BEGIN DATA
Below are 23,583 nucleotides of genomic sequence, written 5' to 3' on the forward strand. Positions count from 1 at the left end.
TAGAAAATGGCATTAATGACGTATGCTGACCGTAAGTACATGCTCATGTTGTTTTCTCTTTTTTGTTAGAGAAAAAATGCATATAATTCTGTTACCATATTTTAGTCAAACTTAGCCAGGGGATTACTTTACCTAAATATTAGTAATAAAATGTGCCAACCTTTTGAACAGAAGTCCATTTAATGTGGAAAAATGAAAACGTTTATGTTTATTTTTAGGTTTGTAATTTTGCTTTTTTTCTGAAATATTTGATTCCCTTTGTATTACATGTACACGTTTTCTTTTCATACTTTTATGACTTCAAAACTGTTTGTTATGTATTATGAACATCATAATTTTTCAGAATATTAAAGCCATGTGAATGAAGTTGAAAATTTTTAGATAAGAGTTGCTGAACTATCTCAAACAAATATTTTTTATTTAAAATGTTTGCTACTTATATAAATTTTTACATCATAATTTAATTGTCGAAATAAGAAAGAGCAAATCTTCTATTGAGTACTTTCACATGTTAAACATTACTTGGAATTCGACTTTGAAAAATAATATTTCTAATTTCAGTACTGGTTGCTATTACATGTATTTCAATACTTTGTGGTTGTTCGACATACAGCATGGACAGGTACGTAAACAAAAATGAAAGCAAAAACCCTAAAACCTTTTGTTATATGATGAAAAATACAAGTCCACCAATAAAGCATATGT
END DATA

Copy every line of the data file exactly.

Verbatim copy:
Below are 23,583 nucleotides of genomic sequence, written 5' to 3' on the forward strand. Positions count from 1 at the left end.
TAGAAAATGGCATTAATGACGTATGCTGACCGTAAGTACATGCTCATGTTGTTTTCTCTTTTTTGTTAGAGAAAAAATGCATATAATTCTGTTACCATATTTTAGTCAAACTTAGCCAGGGGATTACTTTACCTAAATATTAGTAATAAAATGTGCCAACCTTTTGAACAGAAGTCCATTTAATGTGGAAAAATGAAAACGTTTATGTTTATTTTTAGGTTTGTAATTTTGCTTTTTTTCTGAAATATTTGATTCCCTTTGTATTACATGTACACGTTTTCTTTTCATACTTTTATGACTTCAAAACTGTTTGTTATGTATTATGAACATCATAATTTTTCAGAATATTAAAGCCATGTGAATGAAGTTGAAAATTTTTAGATAAGAGTTGCTGAACTATCTCAAACAAATATTTTTTATTTAAAATGTTTGCTACTTATATAAATTTTTACATCATAATTTAATTGTCGAAATAAGAAAGAGCAAATCTTCTATTGAGTACTTTCACATGTTAAACATTACTTGGAATTCGACTTTGAAAAATAATATTTCTAATTTCAGTACTGGTTGCTATTACATGTATTTCAATACTTTGTGGTTGTTCGACATACAGCATGGACAGGTACGTAAACAAAAATGAAAGCAAAAACCCTAAAACCTTTTGTTATATGATGAAAAATACAAGTCCACCAATAAAGCATATGT